The Crucible was written in response to a particular conflict from the 1950s and drew on an even earlier conflict from the 17th century.
The earlier conflict to which you refer is the Salem Witch Trials. Miller's play takes its plot from these historical trials. Reverend Parris was an actual person who led his community to mass hysteria, causing the death of twenty people. Many of these people died because they refused to take part in the trials and were condemned to death for their refusal. This period of time is one of the most shameful in American history.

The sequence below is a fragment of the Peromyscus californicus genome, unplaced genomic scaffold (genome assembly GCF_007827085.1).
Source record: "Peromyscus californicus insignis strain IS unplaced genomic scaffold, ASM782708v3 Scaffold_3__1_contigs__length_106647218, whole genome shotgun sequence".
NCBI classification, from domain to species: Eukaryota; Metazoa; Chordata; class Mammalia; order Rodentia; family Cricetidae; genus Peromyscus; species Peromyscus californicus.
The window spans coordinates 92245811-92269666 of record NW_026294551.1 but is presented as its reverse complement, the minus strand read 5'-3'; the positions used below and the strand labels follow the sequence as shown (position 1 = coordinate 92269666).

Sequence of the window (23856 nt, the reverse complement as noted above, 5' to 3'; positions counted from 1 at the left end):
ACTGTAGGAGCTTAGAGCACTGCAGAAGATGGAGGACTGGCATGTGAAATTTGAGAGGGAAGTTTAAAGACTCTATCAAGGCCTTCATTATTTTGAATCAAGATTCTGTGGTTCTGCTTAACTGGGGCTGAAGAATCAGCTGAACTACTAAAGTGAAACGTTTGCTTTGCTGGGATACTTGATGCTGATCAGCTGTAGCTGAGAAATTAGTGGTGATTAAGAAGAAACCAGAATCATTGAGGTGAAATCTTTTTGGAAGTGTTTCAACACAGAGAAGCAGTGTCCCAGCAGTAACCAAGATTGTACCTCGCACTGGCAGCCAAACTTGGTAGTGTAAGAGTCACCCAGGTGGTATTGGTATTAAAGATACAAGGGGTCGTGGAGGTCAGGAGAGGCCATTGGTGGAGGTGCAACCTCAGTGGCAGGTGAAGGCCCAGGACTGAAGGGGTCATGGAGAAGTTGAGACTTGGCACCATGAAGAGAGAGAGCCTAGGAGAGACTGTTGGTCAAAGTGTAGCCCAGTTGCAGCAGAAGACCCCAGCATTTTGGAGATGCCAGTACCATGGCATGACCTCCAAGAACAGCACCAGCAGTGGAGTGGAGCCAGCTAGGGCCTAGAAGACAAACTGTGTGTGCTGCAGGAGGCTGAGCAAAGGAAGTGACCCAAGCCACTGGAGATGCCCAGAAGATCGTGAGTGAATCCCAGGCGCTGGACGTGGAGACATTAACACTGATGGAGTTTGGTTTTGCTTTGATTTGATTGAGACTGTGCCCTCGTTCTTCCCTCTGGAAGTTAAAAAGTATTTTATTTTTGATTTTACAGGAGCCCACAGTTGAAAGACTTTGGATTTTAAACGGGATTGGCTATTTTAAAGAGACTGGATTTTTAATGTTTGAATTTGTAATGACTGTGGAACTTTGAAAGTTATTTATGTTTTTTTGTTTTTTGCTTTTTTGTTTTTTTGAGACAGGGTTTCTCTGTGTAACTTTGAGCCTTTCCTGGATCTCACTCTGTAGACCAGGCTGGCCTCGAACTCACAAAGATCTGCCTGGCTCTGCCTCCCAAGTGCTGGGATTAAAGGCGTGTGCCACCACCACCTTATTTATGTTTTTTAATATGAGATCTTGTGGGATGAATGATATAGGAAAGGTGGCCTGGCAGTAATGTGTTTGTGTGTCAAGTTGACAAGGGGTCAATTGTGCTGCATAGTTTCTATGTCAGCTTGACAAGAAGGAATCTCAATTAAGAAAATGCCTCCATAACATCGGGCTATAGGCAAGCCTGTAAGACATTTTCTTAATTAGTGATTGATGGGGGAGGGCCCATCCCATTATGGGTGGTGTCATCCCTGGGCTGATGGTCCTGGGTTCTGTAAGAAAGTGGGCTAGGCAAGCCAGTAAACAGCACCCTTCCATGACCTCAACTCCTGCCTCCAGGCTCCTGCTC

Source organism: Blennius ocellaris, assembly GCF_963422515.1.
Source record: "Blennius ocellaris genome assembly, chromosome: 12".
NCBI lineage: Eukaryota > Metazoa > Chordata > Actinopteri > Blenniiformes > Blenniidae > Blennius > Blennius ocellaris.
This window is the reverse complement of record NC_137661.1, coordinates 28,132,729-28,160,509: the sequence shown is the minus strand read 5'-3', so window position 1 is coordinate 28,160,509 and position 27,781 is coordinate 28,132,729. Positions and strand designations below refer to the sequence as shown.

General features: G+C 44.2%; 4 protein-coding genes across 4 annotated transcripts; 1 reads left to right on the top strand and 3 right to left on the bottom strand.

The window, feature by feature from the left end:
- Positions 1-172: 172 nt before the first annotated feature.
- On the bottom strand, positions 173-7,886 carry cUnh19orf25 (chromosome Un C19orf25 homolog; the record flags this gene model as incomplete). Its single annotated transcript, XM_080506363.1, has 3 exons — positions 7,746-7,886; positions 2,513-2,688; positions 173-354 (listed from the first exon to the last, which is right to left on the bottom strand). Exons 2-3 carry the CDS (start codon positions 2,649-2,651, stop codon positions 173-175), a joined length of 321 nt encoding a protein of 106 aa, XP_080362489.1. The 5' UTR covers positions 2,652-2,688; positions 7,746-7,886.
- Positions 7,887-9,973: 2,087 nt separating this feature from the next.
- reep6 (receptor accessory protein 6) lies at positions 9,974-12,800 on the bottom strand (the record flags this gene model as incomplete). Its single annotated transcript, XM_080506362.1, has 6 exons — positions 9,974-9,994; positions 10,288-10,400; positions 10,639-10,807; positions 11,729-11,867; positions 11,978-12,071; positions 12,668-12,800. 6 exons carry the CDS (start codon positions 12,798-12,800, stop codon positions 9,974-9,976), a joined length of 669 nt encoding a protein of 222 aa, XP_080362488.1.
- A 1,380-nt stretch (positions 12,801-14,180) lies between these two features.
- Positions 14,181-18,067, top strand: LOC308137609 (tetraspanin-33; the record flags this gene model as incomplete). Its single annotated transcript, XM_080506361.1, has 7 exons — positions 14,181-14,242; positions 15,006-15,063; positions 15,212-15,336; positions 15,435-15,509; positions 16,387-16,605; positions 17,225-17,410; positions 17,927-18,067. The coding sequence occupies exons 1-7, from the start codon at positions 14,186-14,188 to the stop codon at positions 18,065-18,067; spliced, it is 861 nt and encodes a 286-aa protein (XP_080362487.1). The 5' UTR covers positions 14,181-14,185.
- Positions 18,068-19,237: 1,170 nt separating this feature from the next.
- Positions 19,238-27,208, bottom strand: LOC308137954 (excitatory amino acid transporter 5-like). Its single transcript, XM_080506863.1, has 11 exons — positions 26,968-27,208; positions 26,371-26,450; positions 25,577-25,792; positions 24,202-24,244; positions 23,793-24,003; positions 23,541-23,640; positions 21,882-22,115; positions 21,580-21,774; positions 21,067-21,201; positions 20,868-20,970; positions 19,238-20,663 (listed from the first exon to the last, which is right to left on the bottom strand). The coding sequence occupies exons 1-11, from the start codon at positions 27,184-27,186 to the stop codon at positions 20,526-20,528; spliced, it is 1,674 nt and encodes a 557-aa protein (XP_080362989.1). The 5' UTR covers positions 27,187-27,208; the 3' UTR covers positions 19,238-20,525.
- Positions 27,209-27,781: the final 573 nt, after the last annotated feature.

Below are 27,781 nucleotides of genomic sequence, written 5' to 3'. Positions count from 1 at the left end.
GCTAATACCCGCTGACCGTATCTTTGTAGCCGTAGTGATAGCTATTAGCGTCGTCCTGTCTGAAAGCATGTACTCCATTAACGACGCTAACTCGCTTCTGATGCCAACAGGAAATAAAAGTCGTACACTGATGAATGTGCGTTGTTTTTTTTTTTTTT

After World War II, fear of Communism was rampant in American society. Some of our leaders and other Americans linked the American Communist Party with Communist Russia. Senator Joseph McCarthy set up the House Un-American Activities Committee which held hearings to question any Americans who had, or might have had, any connection to the American Communist Party. McCarthy developed a list of those people he felt were a threat to national security. Especially hit hard was the artistic community that developed films and music in Hollywood. Each person called before the Committee had to tell their involvement with Communism, but more importantly, they had to name others who might also be involved. When people refused to participate in the hearings, they were "blacklisted", which meant they wouldn't be hired by anyone for fear of being accused themselves. Miller saw this hysteria as the same kind that gripped Salem, Massachusetts in the 1600s.